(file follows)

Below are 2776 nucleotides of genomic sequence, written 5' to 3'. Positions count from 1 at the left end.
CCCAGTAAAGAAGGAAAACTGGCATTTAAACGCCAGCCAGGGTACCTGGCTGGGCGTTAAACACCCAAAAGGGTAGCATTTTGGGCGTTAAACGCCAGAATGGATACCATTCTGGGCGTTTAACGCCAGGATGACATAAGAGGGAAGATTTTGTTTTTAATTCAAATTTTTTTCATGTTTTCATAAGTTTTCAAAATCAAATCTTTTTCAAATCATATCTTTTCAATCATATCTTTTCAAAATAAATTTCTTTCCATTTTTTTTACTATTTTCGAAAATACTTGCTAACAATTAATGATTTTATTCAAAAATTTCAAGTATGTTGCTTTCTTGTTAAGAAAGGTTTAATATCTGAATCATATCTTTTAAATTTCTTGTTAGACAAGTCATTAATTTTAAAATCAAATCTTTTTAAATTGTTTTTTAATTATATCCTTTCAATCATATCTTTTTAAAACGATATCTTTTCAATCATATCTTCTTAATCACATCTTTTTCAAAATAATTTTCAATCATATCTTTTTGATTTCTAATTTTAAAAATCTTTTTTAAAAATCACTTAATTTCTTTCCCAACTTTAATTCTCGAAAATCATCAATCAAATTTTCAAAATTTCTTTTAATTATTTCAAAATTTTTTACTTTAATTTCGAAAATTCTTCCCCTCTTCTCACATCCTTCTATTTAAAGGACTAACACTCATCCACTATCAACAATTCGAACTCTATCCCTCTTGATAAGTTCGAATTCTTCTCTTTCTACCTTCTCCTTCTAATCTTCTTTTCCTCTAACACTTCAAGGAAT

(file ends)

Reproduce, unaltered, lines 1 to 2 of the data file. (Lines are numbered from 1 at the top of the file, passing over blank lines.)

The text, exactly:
Below are 2776 nucleotides of genomic sequence, written 5' to 3'. Positions count from 1 at the left end.
CCCAGTAAAGAAGGAAAACTGGCATTTAAACGCCAGCCAGGGTACCTGGCTGGGCGTTAAACACCCAAAAGGGTAGCATTTTGGGCGTTAAACGCCAGAATGGATACCATTCTGGGCGTTTAACGCCAGGATGACATAAGAGGGAAGATTTTGTTTTTAATTCAAATTTTTTTCATGTTTTCATAAGTTTTCAAAATCAAATCTTTTTCAAATCATATCTTTTCAATCATATCTTTTCAAAATAAATTTCTTTCCATTTTTTTTACTATTTTCGAAAATACTTGCTAACAATTAATGATTTTATTCAAAAATTTCAAGTATGTTGCTTTCTTGTTAAGAAAGGTTTAATATCTGAATCATATCTTTTAAATTTCTTGTTAGACAAGTCATTAATTTTAAAATCAAATCTTTTTAAATTGTTTTTTAATTATATCCTTTCAATCATATCTTTTTAAAACGATATCTTTTCAATCATATCTTCTTAATCACATCTTTTTCAAAATAATTTTCAATCATATCTTTTTGATTTCTAATTTTAAAAATCTTTTTTAAAAATCACTTAATTTCTTTCCCAACTTTAATTCTCGAAAATCATCAATCAAATTTTCAAAATTTCTTTTAATTATTTCAAAATTTTTTACTTTAATTTCGAAAATTCTTCCCCTCTTCTCACATCCTTCTATTTAAAGGACTAACACTCATCCACTATCAACAATTCGAACTCTATCCCTCTTGATAAGTTCGAATTCTTCTCTTTCTACCTTCTCCTTCTAATCTTCTTTTCCTCTAACACTTCAAGGAAT